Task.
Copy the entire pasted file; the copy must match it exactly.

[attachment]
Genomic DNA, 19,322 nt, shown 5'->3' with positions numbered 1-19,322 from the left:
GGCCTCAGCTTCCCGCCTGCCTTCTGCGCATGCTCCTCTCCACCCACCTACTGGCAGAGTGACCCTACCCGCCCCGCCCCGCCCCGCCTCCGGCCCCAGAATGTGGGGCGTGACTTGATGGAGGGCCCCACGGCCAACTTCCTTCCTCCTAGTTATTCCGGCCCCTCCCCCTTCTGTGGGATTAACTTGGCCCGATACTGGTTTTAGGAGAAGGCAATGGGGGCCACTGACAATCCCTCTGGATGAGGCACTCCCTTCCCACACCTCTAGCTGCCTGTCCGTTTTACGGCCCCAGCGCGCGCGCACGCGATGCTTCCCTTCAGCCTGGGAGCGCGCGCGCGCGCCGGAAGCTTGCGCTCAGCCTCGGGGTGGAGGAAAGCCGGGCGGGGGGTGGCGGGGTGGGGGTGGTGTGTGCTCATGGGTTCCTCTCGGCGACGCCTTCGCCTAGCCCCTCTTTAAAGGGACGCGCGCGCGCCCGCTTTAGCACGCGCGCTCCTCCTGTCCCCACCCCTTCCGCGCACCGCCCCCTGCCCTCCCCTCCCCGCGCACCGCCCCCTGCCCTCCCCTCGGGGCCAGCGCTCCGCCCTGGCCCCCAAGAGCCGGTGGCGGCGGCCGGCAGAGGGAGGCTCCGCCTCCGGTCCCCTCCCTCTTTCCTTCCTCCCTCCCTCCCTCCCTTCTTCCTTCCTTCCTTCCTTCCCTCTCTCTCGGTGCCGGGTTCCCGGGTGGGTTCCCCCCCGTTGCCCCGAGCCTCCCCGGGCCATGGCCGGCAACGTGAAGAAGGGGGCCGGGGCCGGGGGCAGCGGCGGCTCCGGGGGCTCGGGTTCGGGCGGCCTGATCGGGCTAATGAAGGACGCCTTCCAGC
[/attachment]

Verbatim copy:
Genomic DNA, 19,322 nt, shown 5'->3' with positions numbered 1-19,322 from the left:
GGCCTCAGCTTCCCGCCTGCCTTCTGCGCATGCTCCTCTCCACCCACCTACTGGCAGAGTGACCCTACCCGCCCCGCCCCGCCCCGCCTCCGGCCCCAGAATGTGGGGCGTGACTTGATGGAGGGCCCCACGGCCAACTTCCTTCCTCCTAGTTATTCCGGCCCCTCCCCCTTCTGTGGGATTAACTTGGCCCGATACTGGTTTTAGGAGAAGGCAATGGGGGCCACTGACAATCCCTCTGGATGAGGCACTCCCTTCCCACACCTCTAGCTGCCTGTCCGTTTTACGGCCCCAGCGCGCGCGCACGCGATGCTTCCCTTCAGCCTGGGAGCGCGCGCGCGCGCCGGAAGCTTGCGCTCAGCCTCGGGGTGGAGGAAAGCCGGGCGGGGGGTGGCGGGGTGGGGGTGGTGTGTGCTCATGGGTTCCTCTCGGCGACGCCTTCGCCTAGCCCCTCTTTAAAGGGACGCGCGCGCGCCCGCTTTAGCACGCGCGCTCCTCCTGTCCCCACCCCTTCCGCGCACCGCCCCCTGCCCTCCCCTCCCCGCGCACCGCCCCCTGCCCTCCCCTCGGGGCCAGCGCTCCGCCCTGGCCCCCAAGAGCCGGTGGCGGCGGCCGGCAGAGGGAGGCTCCGCCTCCGGTCCCCTCCCTCTTTCCTTCCTCCCTCCCTCCCTCCCTTCTTCCTTCCTTCCTTCCTTCCCTCTCTCTCGGTGCCGGGTTCCCGGGTGGGTTCCCCCCCGTTGCCCCGAGCCTCCCCGGGCCATGGCCGGCAACGTGAAGAAGGGGGCCGGGGCCGGGGGCAGCGGCGGCTCCGGGGGCTCGGGTTCGGGCGGCCTGATCGGGCTAATGAAGGACGCCTTCCAGC